“How do individuals and societies create and sustain values? Can these values be made more equitable?”
I have been preoccupied with versions of these ethical and political, but also literary questions for decades. They have led me to work on the societally disruptive aspects of Athenian tragedy (especially Aeschylus), Plato, Homer, and Greek political thinkers. Other research topics include Seneca, the Hebrew Bible, and Kafka. In each field I attempt to bring to bear modern perspectives from debates over ethical philosophy in literature, political philosophy (especially in reaction to “political theology”), and a wide range of theorists and critics.
Having traveled, worked, and studied, mostly around NYC and Europe after college (NYU, English Lit./History), I received my Ph.D. in Classics (also from NYU, 2012). There I worked as a Language Lecturer (2012-13) before a postdoctoral fellowship at Harvard’s Mahindra Humanities Center (2013-14), from which I joined UCSB.
My book, Beyond Death in the Oresteia: Poetics, Ethics, and Politics, is forthcoming at Cambridge University Press (2021). It analyzes the multitude of views on the afterlife in the trilogy, ranging from oblivion to ghostly returns to one of the earliest examples in Western thought of postmortem judgment. Among the book’s central arguments is that specific ideas about the afterlife function as ethical checks for the living against political violence.
An article on the afterlife in Greek tragedy and Plato has appeared in ThéoRèmes (2013). One on the Ghost of Clytemnestra and ethical thought in the American Journal of Philology (2018). In it, I take the Ghost’s claims seriously, as the Erinyes do. I find that crediting this undead, lying, murdering character entails a literary-philosophical provocation past normative ethical assumptions. [links to each article below]
A third article, “The Chained Demons of Creation: Literalism and Unetymology in Genesis 1” (accepted at ThéoRèmes) combines biblical Hebrew philology, literary criticism, and religious studies. It argues that the first creation story structures its own “literal” reception through simultaneously stripping the dangerous names of nature divinities and drawing attention to its technique.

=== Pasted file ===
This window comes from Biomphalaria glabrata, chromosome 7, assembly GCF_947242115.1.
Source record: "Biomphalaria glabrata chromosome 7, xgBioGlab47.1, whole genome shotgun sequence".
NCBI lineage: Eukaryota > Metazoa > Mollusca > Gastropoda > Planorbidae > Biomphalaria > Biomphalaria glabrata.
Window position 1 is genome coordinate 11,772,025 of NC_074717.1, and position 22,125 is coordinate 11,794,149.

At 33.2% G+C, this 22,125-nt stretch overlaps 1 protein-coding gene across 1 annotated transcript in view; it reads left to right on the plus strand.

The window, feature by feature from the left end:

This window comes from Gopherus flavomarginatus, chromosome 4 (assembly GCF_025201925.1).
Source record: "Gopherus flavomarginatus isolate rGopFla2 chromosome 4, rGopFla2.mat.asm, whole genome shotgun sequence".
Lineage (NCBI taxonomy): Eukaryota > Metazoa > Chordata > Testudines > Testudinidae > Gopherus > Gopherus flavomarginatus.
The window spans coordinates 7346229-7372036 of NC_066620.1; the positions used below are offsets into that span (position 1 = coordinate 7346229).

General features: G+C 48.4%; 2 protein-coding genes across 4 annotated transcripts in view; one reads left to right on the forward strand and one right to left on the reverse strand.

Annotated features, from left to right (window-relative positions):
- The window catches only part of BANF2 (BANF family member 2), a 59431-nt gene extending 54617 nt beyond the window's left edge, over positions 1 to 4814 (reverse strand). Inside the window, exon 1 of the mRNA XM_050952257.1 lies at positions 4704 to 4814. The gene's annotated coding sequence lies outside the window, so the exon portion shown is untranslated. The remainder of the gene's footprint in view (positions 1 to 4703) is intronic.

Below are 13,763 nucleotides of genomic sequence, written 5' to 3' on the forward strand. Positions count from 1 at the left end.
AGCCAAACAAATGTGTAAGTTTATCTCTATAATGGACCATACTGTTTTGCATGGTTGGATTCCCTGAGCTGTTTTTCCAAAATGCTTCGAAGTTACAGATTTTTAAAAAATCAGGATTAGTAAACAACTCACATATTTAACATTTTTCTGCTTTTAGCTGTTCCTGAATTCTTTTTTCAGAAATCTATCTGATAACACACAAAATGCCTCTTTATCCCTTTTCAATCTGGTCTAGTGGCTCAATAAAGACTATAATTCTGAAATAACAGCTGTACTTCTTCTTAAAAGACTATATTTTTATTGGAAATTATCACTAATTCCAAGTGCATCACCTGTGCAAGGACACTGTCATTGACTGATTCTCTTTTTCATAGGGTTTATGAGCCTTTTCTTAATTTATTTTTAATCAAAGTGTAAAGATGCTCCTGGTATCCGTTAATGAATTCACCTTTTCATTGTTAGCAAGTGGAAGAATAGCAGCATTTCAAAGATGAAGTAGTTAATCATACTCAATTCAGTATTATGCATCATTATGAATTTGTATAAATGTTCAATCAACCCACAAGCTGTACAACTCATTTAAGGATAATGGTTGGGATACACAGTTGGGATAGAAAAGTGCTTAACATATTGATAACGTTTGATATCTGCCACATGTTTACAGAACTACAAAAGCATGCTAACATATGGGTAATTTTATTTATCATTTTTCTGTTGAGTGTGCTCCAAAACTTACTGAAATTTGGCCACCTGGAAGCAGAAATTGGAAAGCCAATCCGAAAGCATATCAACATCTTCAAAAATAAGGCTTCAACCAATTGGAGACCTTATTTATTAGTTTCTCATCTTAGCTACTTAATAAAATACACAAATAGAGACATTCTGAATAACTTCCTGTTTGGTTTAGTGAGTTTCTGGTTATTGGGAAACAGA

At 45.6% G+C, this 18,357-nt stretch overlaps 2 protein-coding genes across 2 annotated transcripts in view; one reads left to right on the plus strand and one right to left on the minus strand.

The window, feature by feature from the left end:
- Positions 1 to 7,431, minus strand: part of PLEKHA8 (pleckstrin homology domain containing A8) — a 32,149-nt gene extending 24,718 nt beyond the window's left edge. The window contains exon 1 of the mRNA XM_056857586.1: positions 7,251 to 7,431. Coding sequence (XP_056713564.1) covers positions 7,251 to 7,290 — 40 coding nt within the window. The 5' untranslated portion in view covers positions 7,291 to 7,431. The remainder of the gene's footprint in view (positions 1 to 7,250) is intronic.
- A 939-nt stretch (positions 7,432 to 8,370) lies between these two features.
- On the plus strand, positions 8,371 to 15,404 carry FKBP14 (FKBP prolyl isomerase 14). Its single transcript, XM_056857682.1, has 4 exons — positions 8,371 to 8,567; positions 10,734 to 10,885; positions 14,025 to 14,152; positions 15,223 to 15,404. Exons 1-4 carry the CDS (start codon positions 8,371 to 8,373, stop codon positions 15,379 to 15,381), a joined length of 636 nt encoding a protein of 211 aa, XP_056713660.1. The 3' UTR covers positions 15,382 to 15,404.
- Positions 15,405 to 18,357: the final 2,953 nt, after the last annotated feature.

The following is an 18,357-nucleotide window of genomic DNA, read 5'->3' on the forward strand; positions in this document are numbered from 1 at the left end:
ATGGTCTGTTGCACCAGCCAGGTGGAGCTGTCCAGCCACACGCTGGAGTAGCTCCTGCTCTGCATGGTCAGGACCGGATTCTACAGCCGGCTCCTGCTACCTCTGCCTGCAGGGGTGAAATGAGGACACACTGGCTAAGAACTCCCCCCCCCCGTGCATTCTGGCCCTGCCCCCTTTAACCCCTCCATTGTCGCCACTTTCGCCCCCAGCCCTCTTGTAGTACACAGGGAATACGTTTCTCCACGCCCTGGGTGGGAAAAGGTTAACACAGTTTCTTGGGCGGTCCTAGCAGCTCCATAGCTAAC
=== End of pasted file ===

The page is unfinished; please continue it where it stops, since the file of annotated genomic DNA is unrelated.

Currently, I am widening my research to engage more directly with modern political-theological theories and political philosophy.
I have been fortunate that my teaching has often furthered my research, including graduate seminars on “Greek Democracy and Its Critics” and “Classical Tyranny,” as well as courses on Greek tragedy, Homer, Plato, Aristotle, the ancient afterlife, Greek intellectual revolutions, and mythology.
In 2016 I co-founded Classics and Social Justice (C-SJ) with Prof. Nancy Rabinowitz (Hamilton College). Its mandate is to connect all aspects of the discipline with self-critical, positive social change. This includes amplifying the remarkable activism of scholars and teachers, as well as helping the profession become more equitable. It has grown into an SCS affiliated group with meetings across the US and in Europe. I have co-organized a number of C-SJ events at SCS/AIA annual meetings, including the three-part workshop “Classics and Civic Activism” in Washington, D.C. (2020).
A year studying Ancient Greek material culture, art history, and excavation as the Phillip Lockhart Fellow at the American School of Classical Studies in Athens (2007-08) has greatly benefited my teaching and research.
Due to a strong interest in digital humanities I have participated in Greek and Latin online translation and natural language processing projects.
I am currently the department’s Director of Undergraduate Studies and will gladly answer questions about majoring or minoring in Classics or Classical Archeology.
I warmly welcome inquiries from all students (including prospective ones) concerning the above or related topics.
- Beyond Death in the Oresteia: Poetics, Ethics, and Politics, Cambridge University Press (forthcoming, 2022)
Articles, Book Chapters, and Reviews
- “Ghosts, Demons, and Gods: Supernatural Challenges,” (in A Companion to Aeschylus, 2022, Wiley Press)
- “The Chained Demons of Creation: Literalism and Unetymology in Genesis 1,” (forthcoming, ThéoRèmes)
- Review: The Mortal Voice in the Tragedies of Aeschylus by Sarah Nooter,” Classical World, Vol. 112, Num. 2, Winter 2019 [link below]
- “The Ghost of Clytemnestra in the Eumenides: Ethical Claims Beyond Human Limits,” American Journal of Philology, Vol. 139, Num. 4, Winter 2018 [link below]
- “From Oblivion to Judgment: Afterlives, Ethics, and Unbeliefs in Greek Tragedy and Plato,” ThéoRèmes, Vol. 5, 2013 [link below]